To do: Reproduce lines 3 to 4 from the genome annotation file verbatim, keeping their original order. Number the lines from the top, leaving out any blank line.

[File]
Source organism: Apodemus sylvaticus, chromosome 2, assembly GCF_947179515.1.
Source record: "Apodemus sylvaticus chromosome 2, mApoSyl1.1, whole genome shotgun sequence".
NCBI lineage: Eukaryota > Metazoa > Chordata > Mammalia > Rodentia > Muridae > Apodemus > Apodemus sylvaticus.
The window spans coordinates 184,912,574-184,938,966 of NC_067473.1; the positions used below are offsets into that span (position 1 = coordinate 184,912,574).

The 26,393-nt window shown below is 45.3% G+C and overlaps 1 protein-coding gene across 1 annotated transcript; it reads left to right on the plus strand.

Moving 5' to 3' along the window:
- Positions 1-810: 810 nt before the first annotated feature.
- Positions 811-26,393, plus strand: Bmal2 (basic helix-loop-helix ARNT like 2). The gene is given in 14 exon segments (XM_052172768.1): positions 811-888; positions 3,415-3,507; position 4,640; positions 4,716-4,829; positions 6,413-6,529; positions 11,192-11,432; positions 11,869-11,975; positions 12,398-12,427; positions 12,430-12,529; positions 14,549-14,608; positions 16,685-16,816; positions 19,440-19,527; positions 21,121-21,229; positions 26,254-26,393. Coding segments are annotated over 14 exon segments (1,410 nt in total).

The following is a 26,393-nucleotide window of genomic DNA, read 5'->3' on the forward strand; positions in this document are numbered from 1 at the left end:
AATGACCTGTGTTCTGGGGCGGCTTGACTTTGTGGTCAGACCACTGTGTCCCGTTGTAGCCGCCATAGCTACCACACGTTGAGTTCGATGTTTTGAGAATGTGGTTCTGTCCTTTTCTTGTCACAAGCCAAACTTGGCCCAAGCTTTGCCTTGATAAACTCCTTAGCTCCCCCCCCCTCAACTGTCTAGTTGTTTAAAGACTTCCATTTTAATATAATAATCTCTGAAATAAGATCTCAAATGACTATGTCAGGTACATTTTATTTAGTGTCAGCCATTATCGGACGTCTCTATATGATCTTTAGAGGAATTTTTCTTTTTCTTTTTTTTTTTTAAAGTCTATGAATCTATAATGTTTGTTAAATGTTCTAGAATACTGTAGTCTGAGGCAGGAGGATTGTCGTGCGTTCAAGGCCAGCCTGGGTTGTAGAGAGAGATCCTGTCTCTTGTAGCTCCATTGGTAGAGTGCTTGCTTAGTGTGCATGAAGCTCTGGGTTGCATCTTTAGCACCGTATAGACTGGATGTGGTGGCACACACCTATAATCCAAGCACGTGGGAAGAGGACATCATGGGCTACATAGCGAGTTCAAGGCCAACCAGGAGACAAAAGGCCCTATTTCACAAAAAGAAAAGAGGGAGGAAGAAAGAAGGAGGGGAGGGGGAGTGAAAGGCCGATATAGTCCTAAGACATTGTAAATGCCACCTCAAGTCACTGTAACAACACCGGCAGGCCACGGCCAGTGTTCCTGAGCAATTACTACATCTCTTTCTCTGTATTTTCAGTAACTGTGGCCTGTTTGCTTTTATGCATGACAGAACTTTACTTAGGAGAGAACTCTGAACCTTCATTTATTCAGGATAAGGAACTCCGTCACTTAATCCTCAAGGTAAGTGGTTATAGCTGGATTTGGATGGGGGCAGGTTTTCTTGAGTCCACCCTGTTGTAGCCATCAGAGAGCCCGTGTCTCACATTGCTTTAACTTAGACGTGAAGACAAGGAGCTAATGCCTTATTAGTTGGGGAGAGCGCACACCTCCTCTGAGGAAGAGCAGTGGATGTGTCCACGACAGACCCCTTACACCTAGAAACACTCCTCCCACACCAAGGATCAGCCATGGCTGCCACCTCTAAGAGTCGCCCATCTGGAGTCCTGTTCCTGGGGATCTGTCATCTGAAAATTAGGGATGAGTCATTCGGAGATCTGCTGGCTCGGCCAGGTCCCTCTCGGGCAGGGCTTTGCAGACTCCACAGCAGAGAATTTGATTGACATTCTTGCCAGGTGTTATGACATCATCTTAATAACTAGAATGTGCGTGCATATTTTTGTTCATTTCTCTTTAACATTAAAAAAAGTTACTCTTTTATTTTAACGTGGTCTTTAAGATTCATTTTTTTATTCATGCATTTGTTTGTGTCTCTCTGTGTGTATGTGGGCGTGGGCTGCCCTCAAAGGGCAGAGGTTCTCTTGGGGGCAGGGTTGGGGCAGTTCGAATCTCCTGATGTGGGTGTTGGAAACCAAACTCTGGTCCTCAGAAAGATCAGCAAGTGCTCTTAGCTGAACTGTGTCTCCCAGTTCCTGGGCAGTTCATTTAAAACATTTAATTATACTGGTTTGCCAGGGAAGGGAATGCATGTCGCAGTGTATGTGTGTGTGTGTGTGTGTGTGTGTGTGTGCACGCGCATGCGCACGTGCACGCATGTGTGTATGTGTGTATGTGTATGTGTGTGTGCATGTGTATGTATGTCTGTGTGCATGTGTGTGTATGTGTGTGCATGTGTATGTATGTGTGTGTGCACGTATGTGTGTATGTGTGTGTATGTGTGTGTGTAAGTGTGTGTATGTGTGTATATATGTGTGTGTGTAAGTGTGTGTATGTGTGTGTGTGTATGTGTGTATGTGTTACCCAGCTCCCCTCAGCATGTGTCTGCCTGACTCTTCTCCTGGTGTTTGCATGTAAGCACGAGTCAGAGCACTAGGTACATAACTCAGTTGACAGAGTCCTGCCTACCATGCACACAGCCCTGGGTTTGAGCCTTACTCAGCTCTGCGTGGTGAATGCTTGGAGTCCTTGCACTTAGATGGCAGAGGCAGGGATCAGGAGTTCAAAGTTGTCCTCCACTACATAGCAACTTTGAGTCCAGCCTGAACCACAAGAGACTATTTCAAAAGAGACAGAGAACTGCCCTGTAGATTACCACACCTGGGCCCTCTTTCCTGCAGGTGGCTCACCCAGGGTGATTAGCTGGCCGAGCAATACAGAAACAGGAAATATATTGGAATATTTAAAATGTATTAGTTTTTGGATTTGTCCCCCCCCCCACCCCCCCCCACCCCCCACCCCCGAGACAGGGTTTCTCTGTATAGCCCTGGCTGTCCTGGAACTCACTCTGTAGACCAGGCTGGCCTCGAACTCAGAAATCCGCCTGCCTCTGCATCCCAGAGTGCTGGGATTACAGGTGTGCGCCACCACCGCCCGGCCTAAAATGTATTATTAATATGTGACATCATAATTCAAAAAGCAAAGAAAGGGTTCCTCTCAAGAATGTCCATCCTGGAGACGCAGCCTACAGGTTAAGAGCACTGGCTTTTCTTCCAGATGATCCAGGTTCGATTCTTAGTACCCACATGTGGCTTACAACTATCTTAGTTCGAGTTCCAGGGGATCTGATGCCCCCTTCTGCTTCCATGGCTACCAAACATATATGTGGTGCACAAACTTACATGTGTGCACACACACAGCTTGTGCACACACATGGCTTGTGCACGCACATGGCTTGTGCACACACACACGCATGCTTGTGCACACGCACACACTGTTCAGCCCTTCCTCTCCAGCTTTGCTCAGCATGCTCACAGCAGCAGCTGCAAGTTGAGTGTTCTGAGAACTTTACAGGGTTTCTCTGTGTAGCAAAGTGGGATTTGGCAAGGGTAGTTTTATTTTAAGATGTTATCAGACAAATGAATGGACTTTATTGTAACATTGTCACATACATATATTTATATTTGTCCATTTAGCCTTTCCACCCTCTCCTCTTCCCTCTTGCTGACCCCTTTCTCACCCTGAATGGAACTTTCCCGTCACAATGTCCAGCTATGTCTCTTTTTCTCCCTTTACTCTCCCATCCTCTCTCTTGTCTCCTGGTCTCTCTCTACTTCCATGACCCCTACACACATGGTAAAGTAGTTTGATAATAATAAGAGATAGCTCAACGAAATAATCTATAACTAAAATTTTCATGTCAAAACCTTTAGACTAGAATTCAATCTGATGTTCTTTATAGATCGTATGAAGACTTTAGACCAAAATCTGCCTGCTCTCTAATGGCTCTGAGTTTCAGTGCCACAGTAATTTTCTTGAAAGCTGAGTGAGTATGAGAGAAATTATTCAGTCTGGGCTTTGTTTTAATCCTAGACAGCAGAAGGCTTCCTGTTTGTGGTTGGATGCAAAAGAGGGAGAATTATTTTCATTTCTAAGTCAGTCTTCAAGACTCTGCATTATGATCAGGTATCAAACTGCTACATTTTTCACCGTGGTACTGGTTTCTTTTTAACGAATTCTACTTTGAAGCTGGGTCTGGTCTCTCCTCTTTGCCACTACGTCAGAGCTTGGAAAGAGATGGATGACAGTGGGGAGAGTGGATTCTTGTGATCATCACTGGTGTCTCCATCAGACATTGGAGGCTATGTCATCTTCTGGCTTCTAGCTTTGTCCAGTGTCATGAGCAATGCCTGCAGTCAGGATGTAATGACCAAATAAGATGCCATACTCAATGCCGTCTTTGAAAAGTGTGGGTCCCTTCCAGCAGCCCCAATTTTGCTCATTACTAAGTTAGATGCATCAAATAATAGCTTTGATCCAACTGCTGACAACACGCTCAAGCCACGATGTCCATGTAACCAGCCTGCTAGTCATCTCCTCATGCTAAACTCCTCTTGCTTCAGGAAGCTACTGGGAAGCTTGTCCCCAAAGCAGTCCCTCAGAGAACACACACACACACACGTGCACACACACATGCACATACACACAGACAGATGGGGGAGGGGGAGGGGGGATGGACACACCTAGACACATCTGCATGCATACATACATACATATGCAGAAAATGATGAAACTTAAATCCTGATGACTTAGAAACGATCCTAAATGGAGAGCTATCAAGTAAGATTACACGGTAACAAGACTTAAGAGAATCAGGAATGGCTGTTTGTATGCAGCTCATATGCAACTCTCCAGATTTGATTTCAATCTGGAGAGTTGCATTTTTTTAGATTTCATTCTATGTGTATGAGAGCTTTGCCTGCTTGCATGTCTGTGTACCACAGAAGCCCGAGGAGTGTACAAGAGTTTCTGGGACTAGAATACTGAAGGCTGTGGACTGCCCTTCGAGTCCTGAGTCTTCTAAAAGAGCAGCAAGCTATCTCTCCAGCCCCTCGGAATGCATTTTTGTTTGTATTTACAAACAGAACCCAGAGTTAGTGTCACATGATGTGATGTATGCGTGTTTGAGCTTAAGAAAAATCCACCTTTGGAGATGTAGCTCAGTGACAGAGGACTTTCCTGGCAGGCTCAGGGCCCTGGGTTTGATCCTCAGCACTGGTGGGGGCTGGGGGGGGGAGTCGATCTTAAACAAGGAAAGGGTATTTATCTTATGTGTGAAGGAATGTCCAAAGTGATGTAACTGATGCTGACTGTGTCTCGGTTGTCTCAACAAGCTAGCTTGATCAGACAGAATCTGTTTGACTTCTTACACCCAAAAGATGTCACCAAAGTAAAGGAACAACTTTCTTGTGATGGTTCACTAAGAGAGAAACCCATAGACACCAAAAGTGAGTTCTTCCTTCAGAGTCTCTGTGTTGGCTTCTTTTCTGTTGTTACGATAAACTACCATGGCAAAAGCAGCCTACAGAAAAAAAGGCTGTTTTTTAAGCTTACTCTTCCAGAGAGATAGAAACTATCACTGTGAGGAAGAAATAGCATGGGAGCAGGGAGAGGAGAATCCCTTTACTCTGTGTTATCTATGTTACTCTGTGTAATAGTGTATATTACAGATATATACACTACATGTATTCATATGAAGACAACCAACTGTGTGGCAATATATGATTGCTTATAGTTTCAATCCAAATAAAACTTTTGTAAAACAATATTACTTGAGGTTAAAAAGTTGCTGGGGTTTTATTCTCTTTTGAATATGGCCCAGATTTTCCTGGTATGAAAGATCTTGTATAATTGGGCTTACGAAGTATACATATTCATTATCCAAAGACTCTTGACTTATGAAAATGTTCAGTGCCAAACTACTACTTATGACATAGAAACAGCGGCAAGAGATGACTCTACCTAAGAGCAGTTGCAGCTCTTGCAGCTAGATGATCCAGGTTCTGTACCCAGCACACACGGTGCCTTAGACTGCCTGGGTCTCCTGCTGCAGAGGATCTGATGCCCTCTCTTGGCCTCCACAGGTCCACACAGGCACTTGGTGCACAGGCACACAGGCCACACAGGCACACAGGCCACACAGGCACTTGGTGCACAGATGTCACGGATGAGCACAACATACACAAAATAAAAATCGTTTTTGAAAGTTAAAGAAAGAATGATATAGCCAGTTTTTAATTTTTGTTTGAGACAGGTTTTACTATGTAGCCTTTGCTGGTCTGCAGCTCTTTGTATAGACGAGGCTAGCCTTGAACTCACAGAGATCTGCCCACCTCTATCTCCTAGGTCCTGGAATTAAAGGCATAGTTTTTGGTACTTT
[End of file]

NCBI lineage: Eukaryota > Metazoa > Chordata > Mammalia > Rodentia > Muridae > Apodemus > Apodemus sylvaticus.
The window spans coordinates 184,912,574-184,938,966 of NC_067473.1; the positions used below are offsets into that span (position 1 = coordinate 184,912,574).